68.The respondents contend that an order for forfeiture in respect of the funds held in their accounts violates their constitutional rights. They allege a violation of their right to property under Article 40 and the presumption of innocence under Article 50(2)(a).
69.It cannot be disputed that Article 40 of the Constitution guarantees to all the right to property. However, Article 40(6) provides that “The rights under this Article do not extend to any property that has been found to have been unlawfully acquired.”
70.In the case of Teckla Nandjila Lameck vs President of Namibia (supra) the court held that:
71.A similar finding was made in the case of Martin Shalli vs-Attorney General of Namibia (supra) in which the court stated that:
73.As this court has found earlier in this analysis, the respondents have funds in their accounts which the Agency has shown, on a balance of probabilities, are proceeds of crime. The respondents have not been able to demonstrate that they have a legitimate source of these funds. Such funds are therefore not protected under the constitutional guarantee in Article 40. Their forfeiture to the state does not therefore violate the constitutionally guaranteed protection of property.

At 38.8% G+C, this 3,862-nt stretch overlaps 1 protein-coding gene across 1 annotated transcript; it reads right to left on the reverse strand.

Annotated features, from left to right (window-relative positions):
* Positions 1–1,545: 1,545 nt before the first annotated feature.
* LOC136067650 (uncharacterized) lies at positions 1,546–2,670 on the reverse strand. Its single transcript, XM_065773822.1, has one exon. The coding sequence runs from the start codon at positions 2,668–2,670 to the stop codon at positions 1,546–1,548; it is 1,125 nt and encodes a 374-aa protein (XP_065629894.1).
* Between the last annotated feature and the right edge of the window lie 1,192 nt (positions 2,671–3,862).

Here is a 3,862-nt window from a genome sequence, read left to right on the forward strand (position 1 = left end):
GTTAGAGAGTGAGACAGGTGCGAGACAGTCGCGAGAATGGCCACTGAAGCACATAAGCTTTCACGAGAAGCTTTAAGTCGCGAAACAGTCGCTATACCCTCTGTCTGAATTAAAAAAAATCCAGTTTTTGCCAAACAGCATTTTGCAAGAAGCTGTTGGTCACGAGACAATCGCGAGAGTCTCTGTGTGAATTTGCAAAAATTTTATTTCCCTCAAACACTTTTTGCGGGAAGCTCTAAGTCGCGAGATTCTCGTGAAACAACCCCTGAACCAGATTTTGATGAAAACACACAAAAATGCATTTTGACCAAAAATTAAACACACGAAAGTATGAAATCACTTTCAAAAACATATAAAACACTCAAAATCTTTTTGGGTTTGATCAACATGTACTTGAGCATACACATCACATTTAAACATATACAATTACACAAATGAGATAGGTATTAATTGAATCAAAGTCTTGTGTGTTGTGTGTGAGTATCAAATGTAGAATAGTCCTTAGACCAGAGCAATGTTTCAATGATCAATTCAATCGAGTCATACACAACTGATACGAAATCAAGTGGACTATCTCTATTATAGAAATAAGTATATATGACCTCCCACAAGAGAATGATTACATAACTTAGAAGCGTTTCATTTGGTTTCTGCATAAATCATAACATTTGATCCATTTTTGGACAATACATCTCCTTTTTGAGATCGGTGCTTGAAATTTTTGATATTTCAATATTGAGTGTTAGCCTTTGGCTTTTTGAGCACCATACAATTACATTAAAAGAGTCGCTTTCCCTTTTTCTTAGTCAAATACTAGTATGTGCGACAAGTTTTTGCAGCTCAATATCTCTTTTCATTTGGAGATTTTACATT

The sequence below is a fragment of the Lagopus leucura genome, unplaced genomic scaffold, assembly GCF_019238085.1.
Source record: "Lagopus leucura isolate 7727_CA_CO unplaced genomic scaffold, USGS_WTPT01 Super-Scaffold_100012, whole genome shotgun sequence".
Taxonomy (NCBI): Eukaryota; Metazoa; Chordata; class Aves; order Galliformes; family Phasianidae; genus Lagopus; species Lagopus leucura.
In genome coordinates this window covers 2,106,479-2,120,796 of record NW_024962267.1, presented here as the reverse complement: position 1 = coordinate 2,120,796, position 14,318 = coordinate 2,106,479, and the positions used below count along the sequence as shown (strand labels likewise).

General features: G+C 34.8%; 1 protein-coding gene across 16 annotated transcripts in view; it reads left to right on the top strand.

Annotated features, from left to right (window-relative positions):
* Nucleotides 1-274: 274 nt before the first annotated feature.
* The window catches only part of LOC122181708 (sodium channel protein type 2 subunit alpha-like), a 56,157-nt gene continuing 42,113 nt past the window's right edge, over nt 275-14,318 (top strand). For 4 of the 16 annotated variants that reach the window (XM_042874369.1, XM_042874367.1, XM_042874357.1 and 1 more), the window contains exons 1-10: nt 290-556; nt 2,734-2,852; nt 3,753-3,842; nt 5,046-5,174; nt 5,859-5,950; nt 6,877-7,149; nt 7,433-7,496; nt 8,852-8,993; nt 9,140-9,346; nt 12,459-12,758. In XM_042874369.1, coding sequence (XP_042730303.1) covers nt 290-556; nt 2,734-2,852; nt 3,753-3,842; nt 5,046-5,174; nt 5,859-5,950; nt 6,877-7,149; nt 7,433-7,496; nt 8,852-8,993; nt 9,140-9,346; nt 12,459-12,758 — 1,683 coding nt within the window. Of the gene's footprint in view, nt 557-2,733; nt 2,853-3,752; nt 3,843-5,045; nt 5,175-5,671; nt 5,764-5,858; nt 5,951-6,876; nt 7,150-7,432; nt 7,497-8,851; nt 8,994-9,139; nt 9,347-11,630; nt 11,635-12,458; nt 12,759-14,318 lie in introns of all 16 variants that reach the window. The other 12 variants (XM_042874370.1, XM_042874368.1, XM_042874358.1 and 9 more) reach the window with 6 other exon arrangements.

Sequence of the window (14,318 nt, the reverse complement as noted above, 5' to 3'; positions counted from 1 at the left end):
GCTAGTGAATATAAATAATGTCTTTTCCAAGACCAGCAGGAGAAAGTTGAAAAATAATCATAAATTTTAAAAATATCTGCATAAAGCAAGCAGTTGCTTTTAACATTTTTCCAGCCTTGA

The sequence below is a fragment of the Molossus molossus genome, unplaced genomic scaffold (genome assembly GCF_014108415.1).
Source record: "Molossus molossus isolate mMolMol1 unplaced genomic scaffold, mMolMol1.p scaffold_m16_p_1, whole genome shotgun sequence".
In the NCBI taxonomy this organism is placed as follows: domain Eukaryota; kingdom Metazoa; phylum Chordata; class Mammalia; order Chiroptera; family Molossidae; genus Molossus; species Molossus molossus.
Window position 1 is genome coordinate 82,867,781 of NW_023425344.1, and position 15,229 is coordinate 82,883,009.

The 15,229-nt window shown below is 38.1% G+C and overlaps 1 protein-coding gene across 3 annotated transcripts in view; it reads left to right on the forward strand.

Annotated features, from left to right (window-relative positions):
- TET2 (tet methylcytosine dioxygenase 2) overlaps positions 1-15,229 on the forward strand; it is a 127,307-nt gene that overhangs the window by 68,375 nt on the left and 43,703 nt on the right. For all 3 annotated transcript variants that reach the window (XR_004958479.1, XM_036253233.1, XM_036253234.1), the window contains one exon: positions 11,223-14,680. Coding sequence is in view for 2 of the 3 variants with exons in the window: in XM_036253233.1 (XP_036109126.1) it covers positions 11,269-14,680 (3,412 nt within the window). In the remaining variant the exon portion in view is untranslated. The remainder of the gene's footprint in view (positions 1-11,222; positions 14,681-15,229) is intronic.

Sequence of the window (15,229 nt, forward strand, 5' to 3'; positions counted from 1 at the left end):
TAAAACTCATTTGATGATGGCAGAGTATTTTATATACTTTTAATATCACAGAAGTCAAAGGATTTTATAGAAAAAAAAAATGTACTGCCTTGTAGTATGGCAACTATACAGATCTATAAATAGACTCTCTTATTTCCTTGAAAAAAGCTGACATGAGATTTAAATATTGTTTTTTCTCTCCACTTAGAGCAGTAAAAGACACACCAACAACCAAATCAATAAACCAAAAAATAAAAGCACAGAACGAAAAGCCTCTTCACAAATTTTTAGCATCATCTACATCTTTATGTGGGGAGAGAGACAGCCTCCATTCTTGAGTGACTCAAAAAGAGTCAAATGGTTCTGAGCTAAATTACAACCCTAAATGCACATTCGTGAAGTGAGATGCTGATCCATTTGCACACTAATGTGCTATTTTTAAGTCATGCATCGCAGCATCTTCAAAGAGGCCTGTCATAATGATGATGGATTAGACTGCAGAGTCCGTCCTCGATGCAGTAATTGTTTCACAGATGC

74.The respondents have also submitted that issuance of forfeiture orders will violate their constitutional guarantee to presumption of innocence. Again, there can be no dispute that under Article 50(2)(a), every accused person has the right to a fair trial, which includes the right to be presumed innocent until the contrary is proved. This right, however, like the other rights guaranteed under Article 50(2), relates to a criminal trial. It has no application in civil proceedings such as are currently before me, which are civil in nature. As stated earlier, the Agency is required to show, on a balance of probabilities, that the assets at issue are proceeds of crime, thereby casting the reverse burden on the respondents to show that the assets have a legitimate source- see Assets Recovery Agency v Pamela Aboo  eKLR).
76.In declining to find that the issuance of a forfeiture order would violate the constitutional right to be presumed innocent, Ong’udi J concluded that:
78.The Agency seeks in this application civil forfeiture of funds reasonably believed to be proceeds of crime. The respondents have been afforded an opportunity to explain the legitimate source of their funds as required under Part VIII ofPOCAMLA. The process of civil forfeiture, as expressly provided under section 92(4) of POCAMLA, is not dependent on the outcome of a criminal prosecution or investigation. It is therefore my finding and I so hold that there is no violation of the provisions of Article 50(2) (a).